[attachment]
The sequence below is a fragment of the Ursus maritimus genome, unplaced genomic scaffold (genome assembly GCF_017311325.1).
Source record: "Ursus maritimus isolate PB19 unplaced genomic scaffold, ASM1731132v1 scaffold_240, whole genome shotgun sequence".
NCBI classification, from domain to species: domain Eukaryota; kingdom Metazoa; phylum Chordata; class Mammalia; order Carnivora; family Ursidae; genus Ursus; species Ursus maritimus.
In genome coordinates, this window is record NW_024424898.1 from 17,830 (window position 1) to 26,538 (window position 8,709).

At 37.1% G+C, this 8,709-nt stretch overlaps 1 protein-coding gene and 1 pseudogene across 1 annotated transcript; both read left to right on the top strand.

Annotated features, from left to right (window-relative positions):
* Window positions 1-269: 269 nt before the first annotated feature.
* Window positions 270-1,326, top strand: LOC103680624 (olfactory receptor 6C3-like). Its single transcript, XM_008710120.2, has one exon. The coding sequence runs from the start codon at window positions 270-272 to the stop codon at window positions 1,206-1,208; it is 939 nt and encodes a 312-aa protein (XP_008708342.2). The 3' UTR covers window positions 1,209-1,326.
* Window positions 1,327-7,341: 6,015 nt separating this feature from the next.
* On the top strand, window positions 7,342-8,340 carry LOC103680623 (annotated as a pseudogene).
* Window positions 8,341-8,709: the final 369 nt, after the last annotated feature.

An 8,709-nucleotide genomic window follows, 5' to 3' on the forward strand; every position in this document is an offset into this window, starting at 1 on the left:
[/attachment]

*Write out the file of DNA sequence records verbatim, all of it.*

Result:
The sequence below is a fragment of the Ursus maritimus genome, unplaced genomic scaffold (genome assembly GCF_017311325.1).
Source record: "Ursus maritimus isolate PB19 unplaced genomic scaffold, ASM1731132v1 scaffold_240, whole genome shotgun sequence".
NCBI classification, from domain to species: domain Eukaryota; kingdom Metazoa; phylum Chordata; class Mammalia; order Carnivora; family Ursidae; genus Ursus; species Ursus maritimus.
In genome coordinates, this window is record NW_024424898.1 from 17,830 (window position 1) to 26,538 (window position 8,709).

At 37.1% G+C, this 8,709-nt stretch overlaps 1 protein-coding gene and 1 pseudogene across 1 annotated transcript; both read left to right on the top strand.

Annotated features, from left to right (window-relative positions):
* Window positions 1-269: 269 nt before the first annotated feature.
* Window positions 270-1,326, top strand: LOC103680624 (olfactory receptor 6C3-like). Its single transcript, XM_008710120.2, has one exon. The coding sequence runs from the start codon at window positions 270-272 to the stop codon at window positions 1,206-1,208; it is 939 nt and encodes a 312-aa protein (XP_008708342.2). The 3' UTR covers window positions 1,209-1,326.
* Window positions 1,327-7,341: 6,015 nt separating this feature from the next.
* On the top strand, window positions 7,342-8,340 carry LOC103680623 (annotated as a pseudogene).
* Window positions 8,341-8,709: the final 369 nt, after the last annotated feature.

An 8,709-nucleotide genomic window follows, 5' to 3' on the forward strand; every position in this document is an offset into this window, starting at 1 on the left: